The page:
Japan nuclear crisis: Suddenly, light at the end of the tunnel?
The power to operate cooling pumps, a challenge at the heart of the Japan nuclear crisis, is on the verge of being restored, and a detailed assessment by a US expert is notably upbeat.
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True, a plume of what appeared to be white smoke rose from two reactor units on Monday, causing workers to evacuate the area and sending a shiver of concern around the world.
But the smoke apparently was not accompanied by any rise in temperature or radiation readings, according to US officials. If subsequent measurements confirm this assessment, that is good news.
Plus, Japanese workers were close to restoring electricity to the plant after stringing what amounts to a very long extension cord to the area from the nearest live power grid.
“In my view, the fact that off-site power is close to being available for use of plant equipment is perhaps the first optimistic sign that we’ve had things could be turning around,” said Bill Borchardt, US Nuclear Regulatory Commission executive director for operations, at a Monday meeting of the NRC outside Washington, D.C.
Containment vessels not breached
Mr. Borchardt, in one of the most detailed assessments yet made public about the crisis at the Fukushima site, said that in the NRC’s view none of the six primary containment vessels at the complex had been breached in the aftermath of the twin natural disasters that struck northeast Japan on March 11.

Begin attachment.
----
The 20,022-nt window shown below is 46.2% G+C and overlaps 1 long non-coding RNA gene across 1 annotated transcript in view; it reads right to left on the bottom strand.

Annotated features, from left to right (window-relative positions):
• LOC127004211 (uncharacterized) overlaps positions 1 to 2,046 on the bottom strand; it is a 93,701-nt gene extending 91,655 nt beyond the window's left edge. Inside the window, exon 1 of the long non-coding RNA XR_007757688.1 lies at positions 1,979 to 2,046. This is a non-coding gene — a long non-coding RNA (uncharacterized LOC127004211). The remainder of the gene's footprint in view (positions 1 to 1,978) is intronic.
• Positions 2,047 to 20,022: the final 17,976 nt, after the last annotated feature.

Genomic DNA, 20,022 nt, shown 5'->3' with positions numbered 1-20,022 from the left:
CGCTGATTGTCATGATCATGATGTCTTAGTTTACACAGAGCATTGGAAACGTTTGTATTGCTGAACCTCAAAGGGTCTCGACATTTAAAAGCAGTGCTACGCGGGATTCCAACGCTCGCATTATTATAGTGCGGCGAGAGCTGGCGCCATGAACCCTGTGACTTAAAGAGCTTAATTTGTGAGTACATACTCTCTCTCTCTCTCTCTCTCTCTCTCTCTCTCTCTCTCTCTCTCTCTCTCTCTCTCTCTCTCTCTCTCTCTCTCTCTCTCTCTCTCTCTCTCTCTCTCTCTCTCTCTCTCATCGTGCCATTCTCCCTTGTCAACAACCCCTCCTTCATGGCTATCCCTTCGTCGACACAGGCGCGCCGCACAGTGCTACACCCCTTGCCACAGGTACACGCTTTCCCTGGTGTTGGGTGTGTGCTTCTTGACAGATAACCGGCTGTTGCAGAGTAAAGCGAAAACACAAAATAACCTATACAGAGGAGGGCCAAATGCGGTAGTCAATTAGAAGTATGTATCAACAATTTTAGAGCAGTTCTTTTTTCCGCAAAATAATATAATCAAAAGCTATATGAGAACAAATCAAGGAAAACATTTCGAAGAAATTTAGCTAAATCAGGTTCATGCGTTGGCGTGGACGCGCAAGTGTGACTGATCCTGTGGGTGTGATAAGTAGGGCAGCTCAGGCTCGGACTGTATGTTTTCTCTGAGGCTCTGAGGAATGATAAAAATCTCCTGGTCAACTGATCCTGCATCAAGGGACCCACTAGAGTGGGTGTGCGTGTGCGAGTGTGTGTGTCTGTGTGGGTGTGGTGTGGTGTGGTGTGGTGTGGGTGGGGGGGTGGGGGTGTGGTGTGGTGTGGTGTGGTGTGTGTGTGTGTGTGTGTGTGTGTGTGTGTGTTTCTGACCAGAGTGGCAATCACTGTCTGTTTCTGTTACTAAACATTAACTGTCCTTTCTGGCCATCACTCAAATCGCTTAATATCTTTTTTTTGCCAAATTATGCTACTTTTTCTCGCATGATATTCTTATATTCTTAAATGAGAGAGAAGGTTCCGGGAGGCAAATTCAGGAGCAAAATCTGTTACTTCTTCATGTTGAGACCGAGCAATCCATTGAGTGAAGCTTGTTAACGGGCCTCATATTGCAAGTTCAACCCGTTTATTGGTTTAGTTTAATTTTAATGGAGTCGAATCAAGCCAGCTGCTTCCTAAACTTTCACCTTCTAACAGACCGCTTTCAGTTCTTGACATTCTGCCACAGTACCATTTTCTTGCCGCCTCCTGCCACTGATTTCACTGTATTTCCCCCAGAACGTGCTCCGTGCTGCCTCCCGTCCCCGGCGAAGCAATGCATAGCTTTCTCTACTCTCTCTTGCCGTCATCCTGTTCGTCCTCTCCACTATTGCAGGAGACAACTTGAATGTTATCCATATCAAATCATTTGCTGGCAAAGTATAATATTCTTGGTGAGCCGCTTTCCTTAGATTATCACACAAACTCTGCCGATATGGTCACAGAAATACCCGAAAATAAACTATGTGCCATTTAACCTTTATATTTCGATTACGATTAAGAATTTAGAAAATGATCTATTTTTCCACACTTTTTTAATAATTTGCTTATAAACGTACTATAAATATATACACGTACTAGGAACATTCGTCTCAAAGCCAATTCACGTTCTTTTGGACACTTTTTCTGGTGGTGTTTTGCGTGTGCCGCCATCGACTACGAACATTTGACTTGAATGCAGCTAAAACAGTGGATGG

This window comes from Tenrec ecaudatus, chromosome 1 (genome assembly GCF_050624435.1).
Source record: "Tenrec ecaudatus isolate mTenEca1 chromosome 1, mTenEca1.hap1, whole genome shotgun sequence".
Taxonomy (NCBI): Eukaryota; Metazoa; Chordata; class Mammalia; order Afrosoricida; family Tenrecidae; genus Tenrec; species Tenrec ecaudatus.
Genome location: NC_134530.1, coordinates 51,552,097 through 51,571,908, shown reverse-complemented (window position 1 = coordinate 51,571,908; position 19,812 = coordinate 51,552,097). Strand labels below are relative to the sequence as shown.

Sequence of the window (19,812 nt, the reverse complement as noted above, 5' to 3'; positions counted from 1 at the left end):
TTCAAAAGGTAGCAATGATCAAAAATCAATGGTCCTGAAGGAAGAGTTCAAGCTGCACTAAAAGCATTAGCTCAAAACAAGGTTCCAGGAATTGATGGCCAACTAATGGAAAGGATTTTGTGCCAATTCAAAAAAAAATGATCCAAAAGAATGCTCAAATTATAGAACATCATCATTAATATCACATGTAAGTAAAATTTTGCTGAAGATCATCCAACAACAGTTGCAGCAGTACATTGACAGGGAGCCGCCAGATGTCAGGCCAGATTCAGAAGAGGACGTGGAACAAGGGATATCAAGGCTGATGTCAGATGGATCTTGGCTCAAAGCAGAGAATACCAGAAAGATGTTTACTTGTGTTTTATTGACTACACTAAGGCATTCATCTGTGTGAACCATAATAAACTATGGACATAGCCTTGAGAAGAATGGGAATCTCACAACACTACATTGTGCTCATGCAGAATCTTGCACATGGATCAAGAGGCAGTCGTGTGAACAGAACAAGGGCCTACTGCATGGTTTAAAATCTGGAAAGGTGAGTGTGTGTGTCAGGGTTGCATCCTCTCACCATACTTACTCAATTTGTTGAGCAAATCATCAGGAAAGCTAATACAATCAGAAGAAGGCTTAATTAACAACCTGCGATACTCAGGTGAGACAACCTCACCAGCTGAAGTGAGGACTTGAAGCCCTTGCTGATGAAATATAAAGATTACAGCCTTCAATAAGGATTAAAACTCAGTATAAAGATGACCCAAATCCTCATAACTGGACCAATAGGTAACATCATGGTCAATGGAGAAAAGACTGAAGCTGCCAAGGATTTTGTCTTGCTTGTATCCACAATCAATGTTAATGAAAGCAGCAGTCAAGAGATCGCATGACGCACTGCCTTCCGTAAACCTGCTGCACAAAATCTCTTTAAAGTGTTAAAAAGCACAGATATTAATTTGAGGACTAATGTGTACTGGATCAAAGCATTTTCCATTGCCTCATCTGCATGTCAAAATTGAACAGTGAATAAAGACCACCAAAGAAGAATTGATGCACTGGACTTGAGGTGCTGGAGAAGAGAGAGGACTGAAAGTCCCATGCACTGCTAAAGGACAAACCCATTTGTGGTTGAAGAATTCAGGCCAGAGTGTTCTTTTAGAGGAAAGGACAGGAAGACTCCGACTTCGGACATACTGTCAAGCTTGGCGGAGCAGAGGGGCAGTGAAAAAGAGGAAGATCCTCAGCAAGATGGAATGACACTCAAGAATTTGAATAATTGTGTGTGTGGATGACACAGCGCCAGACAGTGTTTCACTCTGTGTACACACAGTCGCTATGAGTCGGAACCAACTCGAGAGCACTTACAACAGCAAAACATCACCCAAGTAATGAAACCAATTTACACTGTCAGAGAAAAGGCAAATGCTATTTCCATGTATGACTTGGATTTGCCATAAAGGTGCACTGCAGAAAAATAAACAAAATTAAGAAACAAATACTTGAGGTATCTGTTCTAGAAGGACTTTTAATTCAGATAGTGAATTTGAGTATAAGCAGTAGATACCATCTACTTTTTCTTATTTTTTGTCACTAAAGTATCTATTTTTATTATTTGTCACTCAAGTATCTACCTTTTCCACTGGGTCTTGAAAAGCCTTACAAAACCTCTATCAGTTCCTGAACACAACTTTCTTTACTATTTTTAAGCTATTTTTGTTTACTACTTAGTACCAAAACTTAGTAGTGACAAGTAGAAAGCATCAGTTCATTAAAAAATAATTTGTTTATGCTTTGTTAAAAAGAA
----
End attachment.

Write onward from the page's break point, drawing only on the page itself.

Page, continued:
The situation at the spent fuel pools at reactors three and four is “stabilizing,” said Borchardt. That would mean that the efforts of Japanese firefighters and soldiers to pour water through damaged buildings into the pools may be paying off.
That’s important because these pools “were of significant safety concern,” Borchardt told NRC commissioners. Radiation releases at the site may have come primarily from fuel rods in these pools after they lost water following the quake and tsunami, he said.
Right now, the electrical power that workers are bringing into the plant has essentially reached the border between units one and two, according to the NRC. Japanese workers are now laying temporary wires into the containment buildings to bypass cabling problems they’ve discovered.
New pumps on order
In Japan, officials of Tokyo Electric Power said that some of the pumps inside the most damaged reactors no longer work. They have ordered new pumps, which circulate coolant inside the reactor buildings, but the delivery schedule for these is unknown.